Protesters storm headquarters of Egypt’s state security

Thousands of Egyptians roamed through the State Security headquarters in Nasr City for hours on Saturday night, reading and collecting classified material.

Zakareya Abdel Aziz, former head of Egypt’s judges club, arrived with representatives from the attorney general’s office at 9PM to receive documents, computer hard drives, tapes and shredded papers that the protesters had collected.

After demonstrating in front of the building for hours, a few protesters finally found themselves able to get in through a side door that was not heavily protected. The military then opened the main gate and allowed more protesters in.

Since Friday protesters have been targeting State Security buildings in an effort to dismantle the apparatus. “The capital of hell” is the expression many Egyptians use to refer to a body that has become known for using ruthless tactics against the people to protect the regime.

Protesters were able to access the State Security building in Alexandria on Friday after heavy clashes, while its premises in the Upper Egyptian city of Assiut were entered on Saturday. Protests continued in front of State Security’s building 6th October, where a fire that broke out Saturday morning damaged some documents.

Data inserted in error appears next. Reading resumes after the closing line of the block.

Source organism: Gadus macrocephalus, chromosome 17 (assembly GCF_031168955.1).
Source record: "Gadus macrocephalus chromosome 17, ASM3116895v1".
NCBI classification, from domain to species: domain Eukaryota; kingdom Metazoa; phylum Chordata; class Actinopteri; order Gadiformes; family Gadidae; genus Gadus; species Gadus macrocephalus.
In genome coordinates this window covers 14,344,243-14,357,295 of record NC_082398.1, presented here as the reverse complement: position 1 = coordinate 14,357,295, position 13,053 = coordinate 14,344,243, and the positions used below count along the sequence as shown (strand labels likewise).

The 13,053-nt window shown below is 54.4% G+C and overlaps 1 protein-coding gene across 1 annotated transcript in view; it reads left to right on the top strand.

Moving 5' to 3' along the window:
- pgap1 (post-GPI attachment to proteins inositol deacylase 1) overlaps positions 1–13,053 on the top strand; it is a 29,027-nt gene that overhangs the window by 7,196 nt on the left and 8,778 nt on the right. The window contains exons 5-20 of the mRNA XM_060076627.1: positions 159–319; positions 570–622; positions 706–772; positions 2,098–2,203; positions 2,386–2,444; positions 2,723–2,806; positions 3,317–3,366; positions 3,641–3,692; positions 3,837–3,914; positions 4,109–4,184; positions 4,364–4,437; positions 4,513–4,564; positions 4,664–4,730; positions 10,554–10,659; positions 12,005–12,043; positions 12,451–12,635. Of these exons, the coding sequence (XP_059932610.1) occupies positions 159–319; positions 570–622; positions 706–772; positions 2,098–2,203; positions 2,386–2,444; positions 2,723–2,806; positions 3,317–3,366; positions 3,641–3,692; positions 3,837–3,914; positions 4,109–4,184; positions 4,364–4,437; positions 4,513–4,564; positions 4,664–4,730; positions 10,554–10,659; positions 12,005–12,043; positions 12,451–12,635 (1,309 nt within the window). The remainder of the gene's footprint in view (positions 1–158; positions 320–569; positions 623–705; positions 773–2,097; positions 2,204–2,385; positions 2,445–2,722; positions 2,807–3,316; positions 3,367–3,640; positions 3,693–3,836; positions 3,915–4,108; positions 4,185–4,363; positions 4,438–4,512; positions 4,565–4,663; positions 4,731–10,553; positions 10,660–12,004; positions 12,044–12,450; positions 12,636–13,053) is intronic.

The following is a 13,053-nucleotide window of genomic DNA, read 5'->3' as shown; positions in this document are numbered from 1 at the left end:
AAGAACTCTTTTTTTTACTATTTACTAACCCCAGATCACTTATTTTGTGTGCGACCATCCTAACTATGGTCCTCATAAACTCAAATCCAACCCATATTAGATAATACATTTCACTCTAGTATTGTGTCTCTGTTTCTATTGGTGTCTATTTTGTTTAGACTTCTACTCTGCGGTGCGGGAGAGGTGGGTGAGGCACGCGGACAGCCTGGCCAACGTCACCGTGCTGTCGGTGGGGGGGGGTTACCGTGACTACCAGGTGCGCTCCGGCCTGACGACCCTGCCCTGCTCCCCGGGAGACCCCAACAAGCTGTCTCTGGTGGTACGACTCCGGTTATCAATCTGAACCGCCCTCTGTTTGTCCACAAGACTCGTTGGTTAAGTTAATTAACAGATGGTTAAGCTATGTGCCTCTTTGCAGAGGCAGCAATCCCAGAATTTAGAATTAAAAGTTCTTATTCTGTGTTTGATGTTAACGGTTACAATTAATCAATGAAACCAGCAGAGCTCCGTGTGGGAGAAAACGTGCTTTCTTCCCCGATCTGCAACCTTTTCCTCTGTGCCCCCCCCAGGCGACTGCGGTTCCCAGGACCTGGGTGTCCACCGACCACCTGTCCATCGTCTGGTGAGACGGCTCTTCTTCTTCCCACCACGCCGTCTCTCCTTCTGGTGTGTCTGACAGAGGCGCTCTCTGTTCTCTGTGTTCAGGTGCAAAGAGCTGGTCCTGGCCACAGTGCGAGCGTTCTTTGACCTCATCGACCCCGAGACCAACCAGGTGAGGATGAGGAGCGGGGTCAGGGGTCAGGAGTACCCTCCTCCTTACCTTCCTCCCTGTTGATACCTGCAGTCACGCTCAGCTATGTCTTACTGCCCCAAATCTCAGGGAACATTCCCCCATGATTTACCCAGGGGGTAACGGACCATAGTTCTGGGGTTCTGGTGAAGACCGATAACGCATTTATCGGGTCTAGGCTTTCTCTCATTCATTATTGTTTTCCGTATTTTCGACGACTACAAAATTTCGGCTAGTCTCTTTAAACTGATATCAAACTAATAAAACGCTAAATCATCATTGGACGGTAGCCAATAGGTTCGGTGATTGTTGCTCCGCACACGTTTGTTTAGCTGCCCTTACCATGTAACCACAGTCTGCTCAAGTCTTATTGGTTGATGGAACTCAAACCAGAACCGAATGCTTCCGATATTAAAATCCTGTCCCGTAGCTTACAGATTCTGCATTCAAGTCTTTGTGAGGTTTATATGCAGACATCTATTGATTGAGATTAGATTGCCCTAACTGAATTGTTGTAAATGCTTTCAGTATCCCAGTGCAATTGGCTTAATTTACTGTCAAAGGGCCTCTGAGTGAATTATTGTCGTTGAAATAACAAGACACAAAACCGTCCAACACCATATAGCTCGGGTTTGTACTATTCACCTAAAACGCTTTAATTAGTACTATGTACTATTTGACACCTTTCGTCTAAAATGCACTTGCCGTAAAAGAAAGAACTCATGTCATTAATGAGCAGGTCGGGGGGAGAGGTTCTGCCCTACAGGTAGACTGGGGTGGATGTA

After gaining entry to the building in Nasr City, protesters immediately formed a committee to collect material. They cordoned off the material collected and refused to leave, despite the army’s attempts to persuade them to, until representatives from the attorney general’s office arrived and collected it.

Documents found included full transcripts of phone calls made by reformer Mohamed ElBaradei; ElBaradei’s brother; journalist Hamdy Kandil; former general coordinator of the pro-democracy Kefaya movement, George Ishak; and general coordinator of the National Association for Change, Abdel Gelil Mostafa, among others.

There are also hacked emails and detailed accounts from inside opposition party meetings, including names of State Security officers planted in them.

Protesters also found documents that specify the number of votes in advance that each candidate would get in the parliamentary elections.

Files on political activists–including the 6 April opposition group founder Israa Abdel Fatah and its general coordinator Ahmed Maher–were found. But it was the files of Islamists, specifying subjects' attire and preferred sports, which contained the most details.

Salafis, who are among the people who suffered the most from State Security violations, prayed inside the building and chanted “God is great” and “State Security is the enemy of God.”

Protesters also found documents relating to the Alexandria church bombing on New Year’s Eve and the 1998 ferry accident.

After searching everywhere for prisoners that they believed were being held in the building, shouting “We will not leave until we free our detained brothers,” protesters found only empty cells containing torture devices. They also found a room in the basement full of weapons.

Delighted protesters were in a state of disbelief as they freely searched every room of a building which was until very recently Egypt’s most secret location.

“I used to make videos of this building from outside as I passed by, and now I’m inside it,” proclaimed a protester carrying classified documents.

The army searched protesters as they left the building to make sure no documents would be leaked.

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